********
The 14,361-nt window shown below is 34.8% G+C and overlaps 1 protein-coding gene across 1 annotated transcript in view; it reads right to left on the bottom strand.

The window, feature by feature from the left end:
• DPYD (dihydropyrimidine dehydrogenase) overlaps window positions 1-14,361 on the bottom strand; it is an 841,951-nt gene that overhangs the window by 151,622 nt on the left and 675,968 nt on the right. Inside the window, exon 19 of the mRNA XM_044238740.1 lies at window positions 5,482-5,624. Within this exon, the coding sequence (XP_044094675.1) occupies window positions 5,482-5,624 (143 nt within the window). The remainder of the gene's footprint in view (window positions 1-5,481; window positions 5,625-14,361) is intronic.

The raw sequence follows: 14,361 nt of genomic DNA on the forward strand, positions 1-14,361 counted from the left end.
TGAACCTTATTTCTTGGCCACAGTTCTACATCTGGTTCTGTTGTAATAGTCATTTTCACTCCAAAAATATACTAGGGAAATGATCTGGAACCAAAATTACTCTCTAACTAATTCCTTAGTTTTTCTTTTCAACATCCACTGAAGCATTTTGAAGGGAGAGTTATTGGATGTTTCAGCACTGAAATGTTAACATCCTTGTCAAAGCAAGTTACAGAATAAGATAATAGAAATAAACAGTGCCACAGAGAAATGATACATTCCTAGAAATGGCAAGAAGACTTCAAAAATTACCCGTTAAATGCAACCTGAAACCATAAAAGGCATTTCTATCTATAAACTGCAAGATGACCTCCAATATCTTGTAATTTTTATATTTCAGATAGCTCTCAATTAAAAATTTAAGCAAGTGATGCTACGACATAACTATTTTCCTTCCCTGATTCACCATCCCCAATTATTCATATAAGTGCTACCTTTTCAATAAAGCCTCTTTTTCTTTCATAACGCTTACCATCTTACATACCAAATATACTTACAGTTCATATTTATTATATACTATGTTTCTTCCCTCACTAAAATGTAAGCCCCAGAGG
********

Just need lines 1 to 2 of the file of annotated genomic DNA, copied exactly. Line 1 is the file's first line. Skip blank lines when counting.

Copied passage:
The 14,361-nt window shown below is 34.8% G+C and overlaps 1 protein-coding gene across 1 annotated transcript in view; it reads right to left on the bottom strand.

The window, feature by feature from the left end: